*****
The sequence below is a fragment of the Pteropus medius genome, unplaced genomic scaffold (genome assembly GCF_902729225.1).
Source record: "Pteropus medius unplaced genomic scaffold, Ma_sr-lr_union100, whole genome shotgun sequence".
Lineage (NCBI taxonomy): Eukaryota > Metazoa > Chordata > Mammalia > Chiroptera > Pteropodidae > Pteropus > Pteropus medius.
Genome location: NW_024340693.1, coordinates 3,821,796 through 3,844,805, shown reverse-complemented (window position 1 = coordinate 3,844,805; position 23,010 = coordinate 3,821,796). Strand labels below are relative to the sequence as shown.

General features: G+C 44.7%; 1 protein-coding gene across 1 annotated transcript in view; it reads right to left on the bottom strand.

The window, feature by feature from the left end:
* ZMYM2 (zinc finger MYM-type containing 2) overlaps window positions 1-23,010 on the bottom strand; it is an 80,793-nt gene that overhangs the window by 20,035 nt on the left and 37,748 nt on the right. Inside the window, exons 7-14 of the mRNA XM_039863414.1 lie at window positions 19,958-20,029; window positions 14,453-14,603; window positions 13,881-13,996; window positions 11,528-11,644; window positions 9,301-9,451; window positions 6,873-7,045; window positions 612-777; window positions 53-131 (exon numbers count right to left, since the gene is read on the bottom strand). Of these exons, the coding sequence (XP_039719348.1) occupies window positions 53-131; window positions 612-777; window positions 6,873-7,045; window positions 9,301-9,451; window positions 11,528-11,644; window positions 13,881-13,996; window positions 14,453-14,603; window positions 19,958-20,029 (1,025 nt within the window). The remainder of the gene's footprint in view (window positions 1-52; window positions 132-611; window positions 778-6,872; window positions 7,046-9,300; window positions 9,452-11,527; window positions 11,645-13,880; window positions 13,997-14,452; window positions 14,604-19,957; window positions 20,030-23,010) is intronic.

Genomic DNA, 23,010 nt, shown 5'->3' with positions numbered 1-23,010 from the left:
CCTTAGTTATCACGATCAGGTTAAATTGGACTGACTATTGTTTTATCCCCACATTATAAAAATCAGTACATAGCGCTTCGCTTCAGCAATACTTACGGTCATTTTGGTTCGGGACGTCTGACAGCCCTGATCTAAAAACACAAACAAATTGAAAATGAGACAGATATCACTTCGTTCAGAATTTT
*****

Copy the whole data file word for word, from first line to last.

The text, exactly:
The sequence below is a fragment of the Pteropus medius genome, unplaced genomic scaffold (genome assembly GCF_902729225.1).
Source record: "Pteropus medius unplaced genomic scaffold, Ma_sr-lr_union100, whole genome shotgun sequence".
Lineage (NCBI taxonomy): Eukaryota > Metazoa > Chordata > Mammalia > Chiroptera > Pteropodidae > Pteropus > Pteropus medius.
Genome location: NW_024340693.1, coordinates 3,821,796 through 3,844,805, shown reverse-complemented (window position 1 = coordinate 3,844,805; position 23,010 = coordinate 3,821,796). Strand labels below are relative to the sequence as shown.

General features: G+C 44.7%; 1 protein-coding gene across 1 annotated transcript in view; it reads right to left on the bottom strand.

The window, feature by feature from the left end:
* ZMYM2 (zinc finger MYM-type containing 2) overlaps window positions 1-23,010 on the bottom strand; it is an 80,793-nt gene that overhangs the window by 20,035 nt on the left and 37,748 nt on the right. Inside the window, exons 7-14 of the mRNA XM_039863414.1 lie at window positions 19,958-20,029; window positions 14,453-14,603; window positions 13,881-13,996; window positions 11,528-11,644; window positions 9,301-9,451; window positions 6,873-7,045; window positions 612-777; window positions 53-131 (exon numbers count right to left, since the gene is read on the bottom strand). Of these exons, the coding sequence (XP_039719348.1) occupies window positions 53-131; window positions 612-777; window positions 6,873-7,045; window positions 9,301-9,451; window positions 11,528-11,644; window positions 13,881-13,996; window positions 14,453-14,603; window positions 19,958-20,029 (1,025 nt within the window). The remainder of the gene's footprint in view (window positions 1-52; window positions 132-611; window positions 778-6,872; window positions 7,046-9,300; window positions 9,452-11,527; window positions 11,645-13,880; window positions 13,997-14,452; window positions 14,604-19,957; window positions 20,030-23,010) is intronic.

Genomic DNA, 23,010 nt, shown 5'->3' with positions numbered 1-23,010 from the left:
CCTTAGTTATCACGATCAGGTTAAATTGGACTGACTATTGTTTTATCCCCACATTATAAAAATCAGTACATAGCGCTTCGCTTCAGCAATACTTACGGTCATTTTGGTTCGGGACGTCTGACAGCCCTGATCTAAAAACACAAACAAATTGAAAATGAGACAGATATCACTTCGTTCAGAATTTT